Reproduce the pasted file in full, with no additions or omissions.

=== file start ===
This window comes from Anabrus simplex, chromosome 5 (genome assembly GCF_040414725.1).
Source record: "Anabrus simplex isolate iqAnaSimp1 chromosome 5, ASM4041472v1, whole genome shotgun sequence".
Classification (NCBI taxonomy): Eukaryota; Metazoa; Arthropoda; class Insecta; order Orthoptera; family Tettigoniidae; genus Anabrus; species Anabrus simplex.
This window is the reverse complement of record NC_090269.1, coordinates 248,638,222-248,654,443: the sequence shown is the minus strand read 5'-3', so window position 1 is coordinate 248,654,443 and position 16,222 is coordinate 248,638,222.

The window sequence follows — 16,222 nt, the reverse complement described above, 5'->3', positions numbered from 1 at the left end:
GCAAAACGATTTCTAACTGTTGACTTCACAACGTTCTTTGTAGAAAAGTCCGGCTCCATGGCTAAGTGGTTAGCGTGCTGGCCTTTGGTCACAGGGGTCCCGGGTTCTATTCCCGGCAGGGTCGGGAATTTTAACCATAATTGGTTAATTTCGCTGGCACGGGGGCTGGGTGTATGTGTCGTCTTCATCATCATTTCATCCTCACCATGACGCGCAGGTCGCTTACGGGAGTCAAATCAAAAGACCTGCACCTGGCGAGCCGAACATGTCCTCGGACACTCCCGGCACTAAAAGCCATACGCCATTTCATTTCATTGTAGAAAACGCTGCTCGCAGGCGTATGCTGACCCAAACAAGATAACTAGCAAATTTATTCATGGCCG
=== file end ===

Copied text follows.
This window comes from Anabrus simplex, chromosome 5 (genome assembly GCF_040414725.1).
Source record: "Anabrus simplex isolate iqAnaSimp1 chromosome 5, ASM4041472v1, whole genome shotgun sequence".
Classification (NCBI taxonomy): Eukaryota; Metazoa; Arthropoda; class Insecta; order Orthoptera; family Tettigoniidae; genus Anabrus; species Anabrus simplex.
This window is the reverse complement of record NC_090269.1, coordinates 248,638,222-248,654,443: the sequence shown is the minus strand read 5'-3', so window position 1 is coordinate 248,654,443 and position 16,222 is coordinate 248,638,222.

The window sequence follows — 16,222 nt, the reverse complement described above, 5'->3', positions numbered from 1 at the left end:
GCAAAACGATTTCTAACTGTTGACTTCACAACGTTCTTTGTAGAAAAGTCCGGCTCCATGGCTAAGTGGTTAGCGTGCTGGCCTTTGGTCACAGGGGTCCCGGGTTCTATTCCCGGCAGGGTCGGGAATTTTAACCATAATTGGTTAATTTCGCTGGCACGGGGGCTGGGTGTATGTGTCGTCTTCATCATCATTTCATCCTCACCATGACGCGCAGGTCGCTTACGGGAGTCAAATCAAAAGACCTGCACCTGGCGAGCCGAACATGTCCTCGGACACTCCCGGCACTAAAAGCCATACGCCATTTCATTTCATTGTAGAAAACGCTGCTCGCAGGCGTATGCTGACCCAAACAAGATAACTAGCAAATTTATTCATGGCCG